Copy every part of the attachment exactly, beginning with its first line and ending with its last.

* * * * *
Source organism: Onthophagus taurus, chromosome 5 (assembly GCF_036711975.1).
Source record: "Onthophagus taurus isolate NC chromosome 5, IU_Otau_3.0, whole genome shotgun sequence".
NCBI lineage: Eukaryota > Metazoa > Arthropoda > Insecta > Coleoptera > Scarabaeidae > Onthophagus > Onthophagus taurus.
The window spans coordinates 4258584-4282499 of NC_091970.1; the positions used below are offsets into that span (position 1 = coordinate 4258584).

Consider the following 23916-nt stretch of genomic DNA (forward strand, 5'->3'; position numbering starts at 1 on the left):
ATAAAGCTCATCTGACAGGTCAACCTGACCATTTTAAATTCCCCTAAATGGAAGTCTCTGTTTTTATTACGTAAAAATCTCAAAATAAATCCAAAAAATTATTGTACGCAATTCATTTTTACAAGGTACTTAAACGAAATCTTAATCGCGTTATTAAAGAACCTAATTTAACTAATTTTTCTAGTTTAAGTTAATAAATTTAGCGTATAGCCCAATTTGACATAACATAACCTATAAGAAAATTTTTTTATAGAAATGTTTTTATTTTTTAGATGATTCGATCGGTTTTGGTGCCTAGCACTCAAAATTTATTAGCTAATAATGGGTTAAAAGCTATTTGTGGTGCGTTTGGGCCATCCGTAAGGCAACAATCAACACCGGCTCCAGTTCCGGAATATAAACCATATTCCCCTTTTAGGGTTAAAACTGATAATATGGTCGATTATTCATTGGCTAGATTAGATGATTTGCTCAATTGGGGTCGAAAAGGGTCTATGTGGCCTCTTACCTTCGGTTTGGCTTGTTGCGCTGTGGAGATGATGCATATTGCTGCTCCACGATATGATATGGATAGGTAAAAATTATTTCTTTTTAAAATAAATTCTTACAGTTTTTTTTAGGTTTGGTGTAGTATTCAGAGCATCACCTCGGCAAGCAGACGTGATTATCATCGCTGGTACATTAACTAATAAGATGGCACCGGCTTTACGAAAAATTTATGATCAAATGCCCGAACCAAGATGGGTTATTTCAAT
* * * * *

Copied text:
Source organism: Onthophagus taurus, chromosome 5 (assembly GCF_036711975.1).
Source record: "Onthophagus taurus isolate NC chromosome 5, IU_Otau_3.0, whole genome shotgun sequence".
NCBI lineage: Eukaryota > Metazoa > Arthropoda > Insecta > Coleoptera > Scarabaeidae > Onthophagus > Onthophagus taurus.
The window spans coordinates 4258584-4282499 of NC_091970.1; the positions used below are offsets into that span (position 1 = coordinate 4258584).

Consider the following 23916-nt stretch of genomic DNA (forward strand, 5'->3'; position numbering starts at 1 on the left):
ATAAAGCTCATCTGACAGGTCAACCTGACCATTTTAAATTCCCCTAAATGGAAGTCTCTGTTTTTATTACGTAAAAATCTCAAAATAAATCCAAAAAATTATTGTACGCAATTCATTTTTACAAGGTACTTAAACGAAATCTTAATCGCGTTATTAAAGAACCTAATTTAACTAATTTTTCTAGTTTAAGTTAATAAATTTAGCGTATAGCCCAATTTGACATAACATAACCTATAAGAAAATTTTTTTATAGAAATGTTTTTATTTTTTAGATGATTCGATCGGTTTTGGTGCCTAGCACTCAAAATTTATTAGCTAATAATGGGTTAAAAGCTATTTGTGGTGCGTTTGGGCCATCCGTAAGGCAACAATCAACACCGGCTCCAGTTCCGGAATATAAACCATATTCCCCTTTTAGGGTTAAAACTGATAATATGGTCGATTATTCATTGGCTAGATTAGATGATTTGCTCAATTGGGGTCGAAAAGGGTCTATGTGGCCTCTTACCTTCGGTTTGGCTTGTTGCGCTGTGGAGATGATGCATATTGCTGCTCCACGATATGATATGGATAGGTAAAAATTATTTCTTTTTAAAATAAATTCTTACAGTTTTTTTTAGGTTTGGTGTAGTATTCAGAGCATCACCTCGGCAAGCAGACGTGATTATCATCGCTGGTACATTAACTAATAAGATGGCACCGGCTTTACGAAAAATTTATGATCAAATGCCCGAACCAAGATGGGTTATTTCAAT